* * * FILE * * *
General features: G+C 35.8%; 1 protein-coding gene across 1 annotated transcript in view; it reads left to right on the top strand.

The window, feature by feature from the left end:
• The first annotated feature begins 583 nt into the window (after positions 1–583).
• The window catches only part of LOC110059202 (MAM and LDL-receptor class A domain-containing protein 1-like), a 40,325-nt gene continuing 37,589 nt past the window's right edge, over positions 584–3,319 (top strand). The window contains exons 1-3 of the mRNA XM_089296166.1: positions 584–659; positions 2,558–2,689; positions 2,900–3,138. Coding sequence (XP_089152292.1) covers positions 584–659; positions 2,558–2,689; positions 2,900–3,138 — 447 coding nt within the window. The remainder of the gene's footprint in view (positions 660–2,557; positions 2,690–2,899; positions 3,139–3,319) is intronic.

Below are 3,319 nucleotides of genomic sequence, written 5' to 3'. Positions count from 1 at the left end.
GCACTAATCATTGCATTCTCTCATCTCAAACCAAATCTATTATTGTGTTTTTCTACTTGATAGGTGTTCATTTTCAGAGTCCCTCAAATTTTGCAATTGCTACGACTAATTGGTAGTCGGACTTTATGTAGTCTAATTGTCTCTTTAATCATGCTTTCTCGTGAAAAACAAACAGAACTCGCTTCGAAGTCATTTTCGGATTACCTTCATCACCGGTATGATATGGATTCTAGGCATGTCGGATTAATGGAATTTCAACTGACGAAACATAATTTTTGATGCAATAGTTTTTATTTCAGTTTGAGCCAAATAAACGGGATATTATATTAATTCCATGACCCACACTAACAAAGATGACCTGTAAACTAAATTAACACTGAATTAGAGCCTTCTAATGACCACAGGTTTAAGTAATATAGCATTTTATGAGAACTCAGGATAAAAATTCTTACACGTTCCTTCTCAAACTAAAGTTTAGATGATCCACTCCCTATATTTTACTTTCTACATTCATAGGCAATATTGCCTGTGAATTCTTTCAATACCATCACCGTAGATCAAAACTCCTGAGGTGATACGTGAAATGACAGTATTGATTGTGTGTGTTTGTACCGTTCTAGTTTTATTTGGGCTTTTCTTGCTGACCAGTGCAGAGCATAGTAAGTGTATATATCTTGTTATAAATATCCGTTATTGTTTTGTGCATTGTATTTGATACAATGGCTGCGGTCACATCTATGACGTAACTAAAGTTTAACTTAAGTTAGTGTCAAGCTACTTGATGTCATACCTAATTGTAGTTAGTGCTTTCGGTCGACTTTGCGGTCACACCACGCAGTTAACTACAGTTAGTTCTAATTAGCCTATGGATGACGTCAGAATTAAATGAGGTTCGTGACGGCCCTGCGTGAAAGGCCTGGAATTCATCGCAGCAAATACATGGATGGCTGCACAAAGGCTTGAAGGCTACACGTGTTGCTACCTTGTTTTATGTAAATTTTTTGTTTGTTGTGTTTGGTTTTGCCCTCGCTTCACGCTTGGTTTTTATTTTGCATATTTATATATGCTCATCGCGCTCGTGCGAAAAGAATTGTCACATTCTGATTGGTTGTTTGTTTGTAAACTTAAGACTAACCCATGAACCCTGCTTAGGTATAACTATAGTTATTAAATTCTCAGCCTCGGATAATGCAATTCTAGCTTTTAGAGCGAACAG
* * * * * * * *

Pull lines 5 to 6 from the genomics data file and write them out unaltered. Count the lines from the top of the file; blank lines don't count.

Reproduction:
Below are 3,319 nucleotides of genomic sequence, written 5' to 3'. Positions count from 1 at the left end.
GCACTAATCATTGCATTCTCTCATCTCAAACCAAATCTATTATTGTGTTTTTCTACTTGATAGGTGTTCATTTTCAGAGTCCCTCAAATTTTGCAATTGCTACGACTAATTGGTAGTCGGACTTTATGTAGTCTAATTGTCTCTTTAATCATGCTTTCTCGTGAAAAACAAACAGAACTCGCTTCGAAGTCATTTTCGGATTACCTTCATCACCGGTATGATATGGATTCTAGGCATGTCGGATTAATGGAATTTCAACTGACGAAACATAATTTTTGATGCAATAGTTTTTATTTCAGTTTGAGCCAAATAAACGGGATATTATATTAATTCCATGACCCACACTAACAAAGATGACCTGTAAACTAAATTAACACTGAATTAGAGCCTTCTAATGACCACAGGTTTAAGTAATATAGCATTTTATGAGAACTCAGGATAAAAATTCTTACACGTTCCTTCTCAAACTAAAGTTTAGATGATCCACTCCCTATATTTTACTTTCTACATTCATAGGCAATATTGCCTGTGAATTCTTTCAATACCATCACCGTAGATCAAAACTCCTGAGGTGATACGTGAAATGACAGTATTGATTGTGTGTGTTTGTACCGTTCTAGTTTTATTTGGGCTTTTCTTGCTGACCAGTGCAGAGCATAGTAAGTGTATATATCTTGTTATAAATATCCGTTATTGTTTTGTGCATTGTATTTGATACAATGGCTGCGGTCACATCTATGACGTAACTAAAGTTTAACTTAAGTTAGTGTCAAGCTACTTGATGTCATACCTAATTGTAGTTAGTGCTTTCGGTCGACTTTGCGGTCACACCACGCAGTTAACTACAGTTAGTTCTAATTAGCCTATGGATGACGTCAGAATTAAATGAGGTTCGTGACGGCCCTGCGTGAAAGGCCTGGAATTCATCGCAGCAAATACATGGATGGCTGCACAAAGGCTTGAAGGCTACACGTGTTGCTACCTTGTTTTATGTAAATTTTTTGTTTGTTGTGTTTGGTTTTGCCCTCGCTTCACGCTTGGTTTTTATTTTGCATATTTATATATGCTCATCGCGCTCGTGCGAAAAGAATTGTCACATTCTGATTGGTTGTTTGTTTGTAAACTTAAGACTAACCCATGAACCCTGCTTAGGTATAACTATAGTTATTAAATTCTCAGCCTCGGATAATGCAATTCTAGCTTTTAGAGCGAACAG